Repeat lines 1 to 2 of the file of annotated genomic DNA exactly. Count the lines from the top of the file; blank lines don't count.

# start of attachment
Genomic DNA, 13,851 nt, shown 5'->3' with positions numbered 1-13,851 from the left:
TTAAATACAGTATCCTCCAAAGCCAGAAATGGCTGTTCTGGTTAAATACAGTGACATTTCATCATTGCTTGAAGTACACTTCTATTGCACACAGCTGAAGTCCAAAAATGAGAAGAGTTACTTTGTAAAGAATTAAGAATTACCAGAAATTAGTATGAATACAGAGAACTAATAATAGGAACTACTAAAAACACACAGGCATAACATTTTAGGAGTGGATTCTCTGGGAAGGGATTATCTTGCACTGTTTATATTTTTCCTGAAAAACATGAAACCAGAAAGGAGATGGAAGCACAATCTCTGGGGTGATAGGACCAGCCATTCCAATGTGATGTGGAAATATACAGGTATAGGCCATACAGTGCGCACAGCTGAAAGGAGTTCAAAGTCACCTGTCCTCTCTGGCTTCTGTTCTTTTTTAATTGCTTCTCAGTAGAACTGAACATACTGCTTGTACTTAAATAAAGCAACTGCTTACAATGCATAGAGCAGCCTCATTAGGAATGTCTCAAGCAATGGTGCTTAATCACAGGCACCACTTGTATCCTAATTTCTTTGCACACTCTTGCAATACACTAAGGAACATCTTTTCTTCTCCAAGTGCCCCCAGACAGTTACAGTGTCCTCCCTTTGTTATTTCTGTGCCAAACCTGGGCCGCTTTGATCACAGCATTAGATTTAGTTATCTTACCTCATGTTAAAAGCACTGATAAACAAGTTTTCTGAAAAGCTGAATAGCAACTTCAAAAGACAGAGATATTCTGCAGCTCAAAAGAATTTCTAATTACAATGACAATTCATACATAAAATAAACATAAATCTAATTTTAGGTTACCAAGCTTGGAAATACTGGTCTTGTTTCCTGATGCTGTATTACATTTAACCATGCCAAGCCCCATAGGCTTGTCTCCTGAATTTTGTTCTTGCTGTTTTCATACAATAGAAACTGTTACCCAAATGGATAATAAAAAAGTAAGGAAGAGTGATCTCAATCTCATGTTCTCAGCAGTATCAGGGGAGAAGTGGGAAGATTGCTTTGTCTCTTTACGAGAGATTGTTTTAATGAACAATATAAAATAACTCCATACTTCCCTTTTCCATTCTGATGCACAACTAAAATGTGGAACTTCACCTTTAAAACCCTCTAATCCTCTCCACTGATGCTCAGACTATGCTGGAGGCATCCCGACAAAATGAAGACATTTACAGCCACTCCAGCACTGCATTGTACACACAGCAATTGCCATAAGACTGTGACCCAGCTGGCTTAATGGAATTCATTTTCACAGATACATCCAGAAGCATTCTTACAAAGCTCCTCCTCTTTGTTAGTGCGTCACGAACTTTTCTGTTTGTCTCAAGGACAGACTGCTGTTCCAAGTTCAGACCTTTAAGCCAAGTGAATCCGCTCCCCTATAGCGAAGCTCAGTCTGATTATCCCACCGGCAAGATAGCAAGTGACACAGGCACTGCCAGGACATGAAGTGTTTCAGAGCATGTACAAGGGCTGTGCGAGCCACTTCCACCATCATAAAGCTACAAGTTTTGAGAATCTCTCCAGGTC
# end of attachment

Genomic DNA, 13,851 nt, shown 5'->3' with positions numbered 1-13,851 from the left:
TTAAATACAGTATCCTCCAAAGCCAGAAATGGCTGTTCTGGTTAAATACAGTGACATTTCATCATTGCTTGAAGTACACTTCTATTGCACACAGCTGAAGTCCAAAAATGAGAAGAGTTACTTTGTAAAGAATTAAGAATTACCAGAAATTAGTATGAATACAGAGAACTAATAATAGGAACTACTAAAAACACACAGGCATAACATTTTAGGAGTGGATTCTCTGGGAAGGGATTATCTTGCACTGTTTATATTTTTCCTGAAAAACATGAAACCAGAAAGGAGATGGAAGCACAATCTCTGGGGTGATAGGACCAGCCATTCCAATGTGATGTGGAAATATACAGGTATAGGCCATACAGTGCGCACAGCTGAAAGGAGTTCAAAGTCACCTGTCCTCTCTGGCTTCTGTTCTTTTTTAATTGCTTCTCAGTAGAACTGAACATACTGCTTGTACTTAAATAAAGCAACTGCTTACAATGCATAGAGCAGCCTCATTAGGAATGTCTCAAGCAATGGTGCTTAATCACAGGCACCACTTGTATCCTAATTTCTTTGCACACTCTTGCAATACACTAAGGAACATCTTTTCTTCTCCAAGTGCCCCCAGACAGTTACAGTGTCCTCCCTTTGTTATTTCTGTGCCAAACCTGGGCCGCTTTGATCACAGCATTAGATTTAGTTATCTTACCTCATGTTAAAAGCACTGATAAACAAGTTTTCTGAAAAGCTGAATAGCAACTTCAAAAGACAGAGATATTCTGCAGCTCAAAAGAATTTCTAATTACAATGACAATTCATACATAAAATAAACATAAATCTAATTTTAGGTTACCAAGCTTGGAAATACTGGTCTTGTTTCCTGATGCTGTATTACATTTAACCATGCCAAGCCCCATAGGCTTGTCTCCTGAATTTTGTTCTTGCTGTTTTCATACAATAGAAACTGTTACCCAAATGGATAATAAAAAAGTAAGGAAGAGTGATCTCAATCTCATGTTCTCAGCAGTATCAGGGGAGAAGTGGGAAGATTGCTTTGTCTCTTTACGAGAGATTGTTTTAATGAACAATATAAAATAACTCCATACTTCCCTTTTCCATTCTGATGCACAACTAAAATGTGGAACTTCACCTTTAAAACCCTCTAATCCTCTCCACTGATGCTCAGACTATGCTGGAGGCATCCCGACAAAATGAAGACATTTACAGCCACTCCAGCACTGCATTGTACACACAGCAATTGCCATAAGACTGTGACCCAGCTGGCTTAATGGAATTCATTTTCACAGATACATCCAGAAGCATTCTTACAAAGCTCCTCCTCTTTGTTAGTGCGTCACGAACTTTTCTGTTTGTCTCAAGGACAGACTGCTGTTCCAAGTTCAGACCTTTAAGCCAAGTGAATCCGCTCCCCTATAGCGAAGCTCAGTCTGATTATCCCACCGGCAAGATAGCAAGTGACACAGGCACTGCCAGGACATGAAGTGTTTCAGAGCATGTACAAGGGCTGTGCGAGCCACTTCCACCATCATAAAGCTACAAGTTTTGAGAATCTCTCCAGGTC